ALSO READIndia slips a notch in global competitiveness India's business leaders must build the workforce of the future, now Railways can generate 1 mn jobs but the system is slow: Piyush Goyal at WEF India slips 3 notches to 100 on Global Hunger Index; trails N Korea, Iraq Statsguru: How competitive is India?
India has moved up four spots in the latest edition of the Legatum Prosperity Index. The country now ranks 100th on the index, up from 104th last year. Norway heads the ranking, followed by New Zealand, Finland, Switzerland and Sweden. The rankings are based on a country’s performance on nine pillars, namely — economic quality, business environment, governance, personal freedom, social capital, safety and security, education, health and natural environment. Of these nine pillars, India’s performance over the past year has improved the most on economic quality, business environment and governance. Much of this improvement is due to higher scores on international surveys conducted by Gallop and the World Economic Forum. According to the report, “India has significantly improved in the economic quality and education pillars.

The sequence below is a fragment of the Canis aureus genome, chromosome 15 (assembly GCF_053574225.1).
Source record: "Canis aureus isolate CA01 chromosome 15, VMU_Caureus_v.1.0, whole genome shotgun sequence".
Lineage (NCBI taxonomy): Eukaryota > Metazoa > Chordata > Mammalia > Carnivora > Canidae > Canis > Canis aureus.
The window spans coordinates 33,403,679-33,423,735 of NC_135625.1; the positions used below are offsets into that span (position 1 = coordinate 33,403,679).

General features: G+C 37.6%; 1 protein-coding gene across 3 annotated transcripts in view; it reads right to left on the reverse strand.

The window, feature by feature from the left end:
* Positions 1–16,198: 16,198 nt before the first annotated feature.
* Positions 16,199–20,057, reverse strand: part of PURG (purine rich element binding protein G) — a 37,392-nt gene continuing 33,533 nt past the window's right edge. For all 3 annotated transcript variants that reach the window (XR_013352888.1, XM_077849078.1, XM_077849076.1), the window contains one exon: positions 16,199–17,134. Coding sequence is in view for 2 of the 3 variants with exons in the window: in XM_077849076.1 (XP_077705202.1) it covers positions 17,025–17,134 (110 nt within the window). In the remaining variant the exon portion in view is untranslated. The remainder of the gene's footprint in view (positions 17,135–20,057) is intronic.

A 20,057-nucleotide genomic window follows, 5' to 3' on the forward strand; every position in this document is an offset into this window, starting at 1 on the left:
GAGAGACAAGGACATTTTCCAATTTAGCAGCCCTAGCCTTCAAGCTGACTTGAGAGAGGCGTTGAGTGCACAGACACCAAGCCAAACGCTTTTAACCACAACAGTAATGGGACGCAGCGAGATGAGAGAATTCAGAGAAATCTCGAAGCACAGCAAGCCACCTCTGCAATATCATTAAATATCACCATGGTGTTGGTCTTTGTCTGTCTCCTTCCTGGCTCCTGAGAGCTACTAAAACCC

For example, more people are now satisfied with their standard of living and household incomes.”The country’s performance on this indicator is measured through the survey conducted by the Gallop World Poll, which asked households the following questions — "Which one of these phrases comes closest to your own feelings about your household income these days?" and "Are you satisfied or dissatisfied with your standard of living, all the things you can buy and do?". On the business environment, the report says that India’s gains were driven by improving intellectual property rights. Performance on this indicator was measured through the World Economic Forum’s expert opinion survey that asked — "In your country, how strong is the protection of intellectual property, including anti-counterfeiting measures? (1 = extremely weak; 7 = extremely strong)". But on economic quality, the report also says that the improvement is due to the proportion of the population with bank accounts, which increased from 35 per cent in 2011 to 53 per cent in 2014. This data is drawn from the International Monetary Fund (IMF), which measures the percentage of the population aged 15 or above with a bank account. The report also points out that “Indonesia and India saw the largest falls in reported availability of adequate food since last year. In India, the number of people saying there had been times when they did not have enough to eat rose from 26 per cent to 35 per cent.” Presumably, this is based on the survey conducted by the Gallop World Poll that asked respondents — "Have there been times in the past 12 months when you did not have enough money to buy food that you or your family needed?".